Buenos Aires We tried all the forms of mass transit to settle on our favorite, and maybe the best, system for getting from the Belgrano neighborhood where we are living to the ACORN office on Medrano, where we work in El Centro just a few blocks from the Casa Rosado, the national capitol of Argentina. We now try to make sure we catch the 130 bus between 7:45 and 8:15 AM at the very latest, not just so we can be at the office by 9:00 AM, but so that we have at least a 50-50 chance at a seat somewhere along the route. The bus is a great deal at about thirty cents ($0.30) in US dollars. The real attraction though on this roughly 45 minute journey is that for most of it we are looking out the window at all of the parks, monuments, and museums that run along Avenida de Liberatador. One looks at 12 lanes of traffic sometime crammed with cars and cabs from the bus perch. Above I can sometimes see bumper to bumper traffic coming into the city.
In the distance past the parks lie the train tracks and past them the Rio de la Plata and the activity of a working port. We did not care for the train, though it was only a few centavos more expensive. It was a longer walk to catch it, an equally squashed ride for a few stops with no redeeming sites, and then almost a 3000 kilometer (about 2 miles) to the office. Once was enough for this jornada de morte!
At night around 8 PM, I like taking the subte, the Argentina subway (subte is short for subtreanno), which costs maybe 50 cents USD. Linea A is almost quaint and is the oldest subway in Latin America. Linea D, which I can pick up about 4 blocks from the office at Catedral, at the start of the line, and take to the next to last stop at Juramento, works for me. The subte is a squash as well, but picking the right train and car, I can plant myself next to the door away from the siding, and hold on tight without being mauled along the way. It is much faster, though the walking makes it a “push.” Once I alight from the train, it’s a nice walk on a winter night through past the panaderias, cafes, mercados, and shops, all brightly lit in the neighborhood. Then I walk diagonally through a hillside park and down at Pampas and across the train tracks and finally to the apartamento only a few more blocks away.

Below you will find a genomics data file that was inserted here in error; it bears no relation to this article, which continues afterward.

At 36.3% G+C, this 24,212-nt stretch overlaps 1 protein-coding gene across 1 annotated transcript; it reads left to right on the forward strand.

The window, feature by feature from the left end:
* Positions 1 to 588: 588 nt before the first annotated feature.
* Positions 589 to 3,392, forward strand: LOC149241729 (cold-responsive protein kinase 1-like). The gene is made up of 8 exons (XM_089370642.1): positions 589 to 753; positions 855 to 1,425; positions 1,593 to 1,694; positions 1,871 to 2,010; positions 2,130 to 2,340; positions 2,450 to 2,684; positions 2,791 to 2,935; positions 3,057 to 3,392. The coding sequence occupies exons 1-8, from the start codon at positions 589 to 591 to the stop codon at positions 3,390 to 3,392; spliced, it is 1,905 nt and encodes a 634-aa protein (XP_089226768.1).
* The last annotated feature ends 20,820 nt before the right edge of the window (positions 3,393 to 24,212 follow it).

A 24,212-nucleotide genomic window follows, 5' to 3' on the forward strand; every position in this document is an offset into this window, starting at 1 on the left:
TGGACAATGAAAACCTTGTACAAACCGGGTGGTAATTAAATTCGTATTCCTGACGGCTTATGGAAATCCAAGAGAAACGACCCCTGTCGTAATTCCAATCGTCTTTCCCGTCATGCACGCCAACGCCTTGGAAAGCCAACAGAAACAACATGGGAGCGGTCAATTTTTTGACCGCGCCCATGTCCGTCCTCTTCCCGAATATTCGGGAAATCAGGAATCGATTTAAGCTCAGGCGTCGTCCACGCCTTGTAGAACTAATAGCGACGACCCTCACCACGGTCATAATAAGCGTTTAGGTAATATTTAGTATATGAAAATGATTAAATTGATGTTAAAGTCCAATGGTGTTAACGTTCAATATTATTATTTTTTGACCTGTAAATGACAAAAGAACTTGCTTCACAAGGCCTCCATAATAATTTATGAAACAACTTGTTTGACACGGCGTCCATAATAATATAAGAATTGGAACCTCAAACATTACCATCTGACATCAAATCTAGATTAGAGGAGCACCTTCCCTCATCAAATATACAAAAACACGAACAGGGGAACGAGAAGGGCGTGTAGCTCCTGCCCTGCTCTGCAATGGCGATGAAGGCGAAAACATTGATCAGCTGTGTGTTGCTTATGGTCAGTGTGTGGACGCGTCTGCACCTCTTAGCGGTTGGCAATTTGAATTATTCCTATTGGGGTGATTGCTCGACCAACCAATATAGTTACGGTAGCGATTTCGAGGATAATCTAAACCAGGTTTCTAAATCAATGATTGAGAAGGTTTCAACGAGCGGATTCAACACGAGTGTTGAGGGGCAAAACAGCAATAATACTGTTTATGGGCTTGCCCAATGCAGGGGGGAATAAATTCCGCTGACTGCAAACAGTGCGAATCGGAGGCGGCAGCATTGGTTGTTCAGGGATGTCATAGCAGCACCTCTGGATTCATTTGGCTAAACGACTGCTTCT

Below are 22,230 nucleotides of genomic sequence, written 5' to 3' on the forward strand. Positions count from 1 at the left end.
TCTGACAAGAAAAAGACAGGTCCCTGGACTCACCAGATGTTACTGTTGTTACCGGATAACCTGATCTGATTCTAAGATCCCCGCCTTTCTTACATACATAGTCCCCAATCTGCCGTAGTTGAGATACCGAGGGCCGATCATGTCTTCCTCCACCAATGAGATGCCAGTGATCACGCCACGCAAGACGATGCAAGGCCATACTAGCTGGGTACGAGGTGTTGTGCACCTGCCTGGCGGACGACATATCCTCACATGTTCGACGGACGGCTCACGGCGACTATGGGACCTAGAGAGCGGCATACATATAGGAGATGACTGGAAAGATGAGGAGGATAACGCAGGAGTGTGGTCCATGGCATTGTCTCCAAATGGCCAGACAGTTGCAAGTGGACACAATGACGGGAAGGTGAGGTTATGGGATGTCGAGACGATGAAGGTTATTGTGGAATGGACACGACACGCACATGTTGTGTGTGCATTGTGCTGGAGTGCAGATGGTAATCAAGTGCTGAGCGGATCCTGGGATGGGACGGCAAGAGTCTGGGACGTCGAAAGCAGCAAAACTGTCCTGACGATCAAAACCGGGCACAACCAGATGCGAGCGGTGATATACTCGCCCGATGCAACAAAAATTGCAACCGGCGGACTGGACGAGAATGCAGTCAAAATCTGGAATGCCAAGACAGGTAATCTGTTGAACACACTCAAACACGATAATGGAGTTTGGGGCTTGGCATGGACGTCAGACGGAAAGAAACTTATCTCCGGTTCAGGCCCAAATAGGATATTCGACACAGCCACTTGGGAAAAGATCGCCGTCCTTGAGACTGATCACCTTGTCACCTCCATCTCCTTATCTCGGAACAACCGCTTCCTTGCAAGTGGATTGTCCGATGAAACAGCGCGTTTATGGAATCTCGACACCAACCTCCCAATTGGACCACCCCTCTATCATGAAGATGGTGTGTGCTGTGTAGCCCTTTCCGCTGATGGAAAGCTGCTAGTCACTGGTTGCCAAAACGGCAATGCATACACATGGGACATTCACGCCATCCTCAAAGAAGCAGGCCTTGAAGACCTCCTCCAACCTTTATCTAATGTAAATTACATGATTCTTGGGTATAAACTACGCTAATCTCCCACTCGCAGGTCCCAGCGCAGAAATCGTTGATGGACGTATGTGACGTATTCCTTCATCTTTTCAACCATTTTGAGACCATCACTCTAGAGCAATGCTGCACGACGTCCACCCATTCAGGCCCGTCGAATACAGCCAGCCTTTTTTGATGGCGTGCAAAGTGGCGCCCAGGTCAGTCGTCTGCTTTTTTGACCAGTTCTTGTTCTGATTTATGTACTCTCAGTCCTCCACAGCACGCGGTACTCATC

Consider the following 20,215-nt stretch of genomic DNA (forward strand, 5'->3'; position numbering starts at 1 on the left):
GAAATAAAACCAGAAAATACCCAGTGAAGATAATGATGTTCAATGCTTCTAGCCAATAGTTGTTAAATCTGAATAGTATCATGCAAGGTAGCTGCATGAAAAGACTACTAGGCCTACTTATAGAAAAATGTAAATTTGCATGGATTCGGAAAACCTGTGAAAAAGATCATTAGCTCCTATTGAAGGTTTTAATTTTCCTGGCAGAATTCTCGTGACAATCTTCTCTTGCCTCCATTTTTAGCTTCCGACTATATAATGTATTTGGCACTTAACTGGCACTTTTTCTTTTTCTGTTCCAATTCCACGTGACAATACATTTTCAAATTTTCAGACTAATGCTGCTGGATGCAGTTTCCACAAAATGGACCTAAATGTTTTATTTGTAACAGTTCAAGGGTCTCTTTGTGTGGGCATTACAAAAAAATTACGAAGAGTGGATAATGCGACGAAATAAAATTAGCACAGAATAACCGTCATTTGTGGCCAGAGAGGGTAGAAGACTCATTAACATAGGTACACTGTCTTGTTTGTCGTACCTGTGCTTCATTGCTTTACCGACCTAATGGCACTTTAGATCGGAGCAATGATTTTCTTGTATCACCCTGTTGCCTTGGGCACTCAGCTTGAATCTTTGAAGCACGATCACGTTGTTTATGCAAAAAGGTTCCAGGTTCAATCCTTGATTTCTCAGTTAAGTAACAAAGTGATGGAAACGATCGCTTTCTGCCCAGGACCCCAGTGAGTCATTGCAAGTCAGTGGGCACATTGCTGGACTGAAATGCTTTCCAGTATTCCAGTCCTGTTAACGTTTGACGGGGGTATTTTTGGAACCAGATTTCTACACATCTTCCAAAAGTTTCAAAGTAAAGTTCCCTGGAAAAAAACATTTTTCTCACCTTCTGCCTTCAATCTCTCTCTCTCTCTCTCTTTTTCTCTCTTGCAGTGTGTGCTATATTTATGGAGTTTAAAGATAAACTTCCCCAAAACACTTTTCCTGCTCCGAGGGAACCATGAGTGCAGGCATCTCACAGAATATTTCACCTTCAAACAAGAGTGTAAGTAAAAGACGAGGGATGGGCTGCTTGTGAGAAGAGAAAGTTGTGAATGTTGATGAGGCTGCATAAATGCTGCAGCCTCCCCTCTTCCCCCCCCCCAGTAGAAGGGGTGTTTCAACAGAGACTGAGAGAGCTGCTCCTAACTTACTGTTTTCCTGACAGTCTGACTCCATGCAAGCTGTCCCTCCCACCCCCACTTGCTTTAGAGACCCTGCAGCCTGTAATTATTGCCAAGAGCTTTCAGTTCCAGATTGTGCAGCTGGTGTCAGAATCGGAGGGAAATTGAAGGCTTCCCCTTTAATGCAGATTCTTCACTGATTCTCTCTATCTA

It all works and is affordable, and reasonably quick and efficient.
I think about this reading the headlines and emails about the latest crises in plane travel in world. One recoils at the notion of once again standing in endless lines at airports for hours. I can not even imagine the horror of travel for an hour, or four, or eight, or twelve, if stripped of books, magazines, music players, and computers — who cares about shampoo and water! Standing and then sitting on the bus this morning, I wondered what could be next in reducing the quality of life and difficult of work, if travel is a necessary and fundamental part of your job, as it is for me.
The tactics of true believers, committed to alienating, rather than building, a mass base, are frankly alien to me. I can accept it all as just the price of life and work, but thinking about it, as one accepts the necessity of security, the surrender of the small graces of life can only be done with maximum protest.
August 11, 2006